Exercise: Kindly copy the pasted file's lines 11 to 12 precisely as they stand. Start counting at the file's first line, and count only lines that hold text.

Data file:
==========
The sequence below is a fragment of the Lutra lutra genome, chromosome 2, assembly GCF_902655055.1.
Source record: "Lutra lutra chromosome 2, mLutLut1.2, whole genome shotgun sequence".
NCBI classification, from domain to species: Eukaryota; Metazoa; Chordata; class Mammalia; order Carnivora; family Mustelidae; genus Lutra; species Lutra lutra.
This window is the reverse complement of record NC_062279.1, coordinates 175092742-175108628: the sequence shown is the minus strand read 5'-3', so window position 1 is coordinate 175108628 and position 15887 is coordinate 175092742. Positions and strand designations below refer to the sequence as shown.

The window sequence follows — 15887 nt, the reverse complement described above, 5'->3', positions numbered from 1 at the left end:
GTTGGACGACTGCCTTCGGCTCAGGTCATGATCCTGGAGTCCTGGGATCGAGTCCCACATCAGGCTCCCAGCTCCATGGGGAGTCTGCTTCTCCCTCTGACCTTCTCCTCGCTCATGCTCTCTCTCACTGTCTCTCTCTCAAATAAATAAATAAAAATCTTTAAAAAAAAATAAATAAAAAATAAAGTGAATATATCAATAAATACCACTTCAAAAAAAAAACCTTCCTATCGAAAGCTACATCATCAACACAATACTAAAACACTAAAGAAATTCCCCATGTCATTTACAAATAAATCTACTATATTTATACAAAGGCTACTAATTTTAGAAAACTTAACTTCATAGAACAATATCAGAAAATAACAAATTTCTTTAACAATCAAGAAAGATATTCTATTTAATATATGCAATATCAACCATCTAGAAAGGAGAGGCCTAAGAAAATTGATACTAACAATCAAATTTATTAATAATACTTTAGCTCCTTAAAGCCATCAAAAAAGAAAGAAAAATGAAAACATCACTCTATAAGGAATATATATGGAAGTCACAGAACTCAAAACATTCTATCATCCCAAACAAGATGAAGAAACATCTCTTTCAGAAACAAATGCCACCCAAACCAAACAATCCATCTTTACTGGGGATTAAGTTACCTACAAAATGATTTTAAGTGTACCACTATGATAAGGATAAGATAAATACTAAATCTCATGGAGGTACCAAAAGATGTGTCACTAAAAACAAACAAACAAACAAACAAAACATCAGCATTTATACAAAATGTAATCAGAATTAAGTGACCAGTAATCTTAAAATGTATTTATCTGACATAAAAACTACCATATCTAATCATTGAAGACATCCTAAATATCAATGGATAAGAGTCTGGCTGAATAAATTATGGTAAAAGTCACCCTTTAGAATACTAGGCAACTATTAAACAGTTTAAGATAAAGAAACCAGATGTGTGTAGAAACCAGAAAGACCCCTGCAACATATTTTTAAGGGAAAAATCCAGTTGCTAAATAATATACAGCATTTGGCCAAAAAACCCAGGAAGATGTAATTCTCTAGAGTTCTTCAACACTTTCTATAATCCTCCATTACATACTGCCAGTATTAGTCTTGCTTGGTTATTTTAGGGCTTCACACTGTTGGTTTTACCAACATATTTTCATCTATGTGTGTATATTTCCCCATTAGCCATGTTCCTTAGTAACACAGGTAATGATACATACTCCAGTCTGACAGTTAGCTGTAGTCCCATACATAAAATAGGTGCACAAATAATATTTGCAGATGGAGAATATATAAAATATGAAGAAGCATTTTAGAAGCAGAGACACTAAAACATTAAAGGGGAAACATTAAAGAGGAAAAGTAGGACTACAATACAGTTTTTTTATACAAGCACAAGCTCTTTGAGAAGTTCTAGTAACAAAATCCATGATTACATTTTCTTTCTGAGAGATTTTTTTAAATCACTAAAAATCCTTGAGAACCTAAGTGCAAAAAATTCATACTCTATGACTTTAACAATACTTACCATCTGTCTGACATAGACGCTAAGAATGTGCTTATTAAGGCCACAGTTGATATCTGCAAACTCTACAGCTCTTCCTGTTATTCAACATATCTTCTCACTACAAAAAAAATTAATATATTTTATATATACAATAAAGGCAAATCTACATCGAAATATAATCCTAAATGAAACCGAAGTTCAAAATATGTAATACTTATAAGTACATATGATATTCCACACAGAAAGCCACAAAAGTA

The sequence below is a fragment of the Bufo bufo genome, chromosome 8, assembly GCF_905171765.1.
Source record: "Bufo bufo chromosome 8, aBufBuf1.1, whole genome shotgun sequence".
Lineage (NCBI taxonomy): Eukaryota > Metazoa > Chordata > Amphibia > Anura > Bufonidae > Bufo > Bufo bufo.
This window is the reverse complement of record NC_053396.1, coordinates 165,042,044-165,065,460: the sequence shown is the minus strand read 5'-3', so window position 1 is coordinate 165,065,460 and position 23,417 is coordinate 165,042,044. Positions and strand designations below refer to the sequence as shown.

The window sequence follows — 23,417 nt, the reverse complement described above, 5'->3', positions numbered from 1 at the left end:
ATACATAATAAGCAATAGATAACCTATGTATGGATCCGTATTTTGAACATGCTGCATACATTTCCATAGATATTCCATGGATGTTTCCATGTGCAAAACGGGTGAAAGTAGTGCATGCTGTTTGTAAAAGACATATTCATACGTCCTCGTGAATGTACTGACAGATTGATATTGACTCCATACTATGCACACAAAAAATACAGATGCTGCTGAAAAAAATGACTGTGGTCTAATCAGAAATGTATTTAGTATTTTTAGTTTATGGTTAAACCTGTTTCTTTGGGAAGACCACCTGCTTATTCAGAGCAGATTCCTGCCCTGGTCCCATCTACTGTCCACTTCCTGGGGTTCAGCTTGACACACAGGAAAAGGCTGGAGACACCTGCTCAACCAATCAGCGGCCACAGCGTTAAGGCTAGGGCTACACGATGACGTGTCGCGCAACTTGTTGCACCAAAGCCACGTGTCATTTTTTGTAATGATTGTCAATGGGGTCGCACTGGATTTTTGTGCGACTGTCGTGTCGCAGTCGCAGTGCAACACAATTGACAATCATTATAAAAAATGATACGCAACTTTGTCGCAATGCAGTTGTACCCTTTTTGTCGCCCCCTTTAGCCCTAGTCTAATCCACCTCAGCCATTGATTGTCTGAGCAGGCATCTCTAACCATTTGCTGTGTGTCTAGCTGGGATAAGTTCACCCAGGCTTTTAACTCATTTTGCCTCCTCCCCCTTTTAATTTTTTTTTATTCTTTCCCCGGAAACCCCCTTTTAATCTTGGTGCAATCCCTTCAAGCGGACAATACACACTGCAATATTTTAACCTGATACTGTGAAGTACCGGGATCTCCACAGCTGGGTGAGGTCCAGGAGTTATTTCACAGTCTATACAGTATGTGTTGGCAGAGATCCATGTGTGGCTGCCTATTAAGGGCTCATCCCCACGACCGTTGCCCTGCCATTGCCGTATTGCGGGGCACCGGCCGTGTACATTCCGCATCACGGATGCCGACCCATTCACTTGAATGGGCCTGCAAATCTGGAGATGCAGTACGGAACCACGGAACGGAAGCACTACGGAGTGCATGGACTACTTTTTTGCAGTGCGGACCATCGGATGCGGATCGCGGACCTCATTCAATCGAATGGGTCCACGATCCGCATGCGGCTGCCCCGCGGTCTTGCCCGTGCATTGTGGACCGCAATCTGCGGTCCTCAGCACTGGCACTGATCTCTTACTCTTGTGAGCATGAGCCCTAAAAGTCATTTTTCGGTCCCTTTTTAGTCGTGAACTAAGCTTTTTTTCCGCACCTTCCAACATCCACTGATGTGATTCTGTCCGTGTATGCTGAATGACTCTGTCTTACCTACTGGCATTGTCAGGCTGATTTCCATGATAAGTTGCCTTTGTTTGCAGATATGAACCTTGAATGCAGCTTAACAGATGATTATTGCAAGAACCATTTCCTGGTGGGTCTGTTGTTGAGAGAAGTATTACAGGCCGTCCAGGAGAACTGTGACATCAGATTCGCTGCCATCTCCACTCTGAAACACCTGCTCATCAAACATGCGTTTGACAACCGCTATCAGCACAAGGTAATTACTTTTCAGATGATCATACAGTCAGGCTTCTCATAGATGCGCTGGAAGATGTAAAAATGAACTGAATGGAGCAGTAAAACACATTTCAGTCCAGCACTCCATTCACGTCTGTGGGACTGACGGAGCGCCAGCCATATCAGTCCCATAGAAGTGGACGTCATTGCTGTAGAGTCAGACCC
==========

The window sequence follows — 23,417 nt, the reverse complement described above, 5'->3', positions numbered from 1 at the left end:
ATACATAATAAGCAATAGATAACCTATGTATGGATCCGTATTTTGAACATGCTGCATACATTTCCATAGATATTCCATGGATGTTTCCATGTGCAAAACGGGTGAAAGTAGTGCATGCTGTTTGTAAAAGACATATTCATACGTCCTCGTGAATGTACTGACAGATTGATATTGACTCCATACTATGCACACAAAAAATACAGATGCTGCTGAAAAAAATGACTGTGGTCTAATCAGAAATGTATTTAGTATTTTTAGTTTATGGTTAAACCTGTTTCTTTGGGAAGACCACCTGCTTATTCAGAGCAGATTCCTGCCCTGGTCCCATCTACTGTCCACTTCCTGGGGTTCAGCTTGACACACAGGAAAAGGCTGGAGACACCTGCTCAACCAATCAGCGGCCACAGCGTTAAGGCTAGGGCTACACGATGACGTGTCGCGCAACTTGTTGCACCAAAGCCACGTGTCATTTTTTGTAATGATTGTCAATGGGGTCGCACTGGATTTTTGTGCGACTGTCGTGTCGCAGTCGCAGTGCAACACAATTGACAATCATTATAAAAAATGATACGCAACTTTGTCGCAATGCAGTTGTACCCTTTTTGTCGCCCCCTTTAGCCCTAGTCTAATCCACCTCAGCCATTGATTGTCTGAGCAGGCATCTCTAACCATTTGCTGTGTGTCTAGCTGGGATAAGTTCACCCAGGCTTTTAACTCATTTTGCCTCCTCCCCCTTTTAATTTTTTTTTATTCTTTCCCCGGAAACCCCCTTTTAATCTTGGTGCAATCCCTTCAAGCGGACAATACACACTGCAATATTTTAACCTGATACTGTGAAGTACCGGGATCTCCACAGCTGGGTGAGGTCCAGGAGTTATTTCACAGTCTATACAGTATGTGTTGGCAGAGATCCATGTGTGGCTGCCTATTAAGGGCTCATCCCCACGACCGTTGCCCTGCCATTGCCGTATTGCGGGGCACCGGCCGTGTACATTCCGCATCACGGATGCCGACCCATTCACTTGAATGGGCCTGCAAATCTGGAGATGCAGTACGGAACCACGGAACGGAAGCACTACGGAGTGCATGGACTACTTTTTTGCAGTGCGGACCATCGGATGCGGATCGCGGACCTCATTCAATCGAATGGGTCCACGATCCGCATGCGGCTGCCCCGCGGTCTTGCCCGTGCATTGTGGACCGCAATCTGCGGTCCTCAGCACTGGCACTGATCTCTTACTCTTGTGAGCATGAGCCCTAAAAGTCATTTTTCGGTCCCTTTTTAGTCGTGAACTAAGCTTTTTTTCCGCACCTTCCAACATCCACTGATGTGATTCTGTCCGTGTATGCTGAATGACTCTGTCTTACCTACTGGCATTGTCAGGCTGATTTCCATGATAAGTTGCCTTTGTTTGCAGATATGAACCTTGAATGCAGCTTAACAGATGATTATTGCAAGAACCATTTCCTGGTGGGTCTGTTGTTGAGAGAAGTATTACAGGCCGTCCAGGAGAACTGTGACATCAGATTCGCTGCCATCTCCACTCTGAAACACCTGCTCATCAAACATGCGTTTGACAACCGCTATCAGCACAAGGTAATTACTTTTCAGATGATCATACAGTCAGGCTTCTCATAGATGCGCTGGAAGATGTAAAAATGAACTGAATGGAGCAGTAAAACACATTTCAGTCCAGCACTCCATTCACGTCTGTGGGACTGACGGAGCGCCAGCCATATCAGTCCCATAGAAGTGGACGTCATTGCTGTAGAGTCAGACCC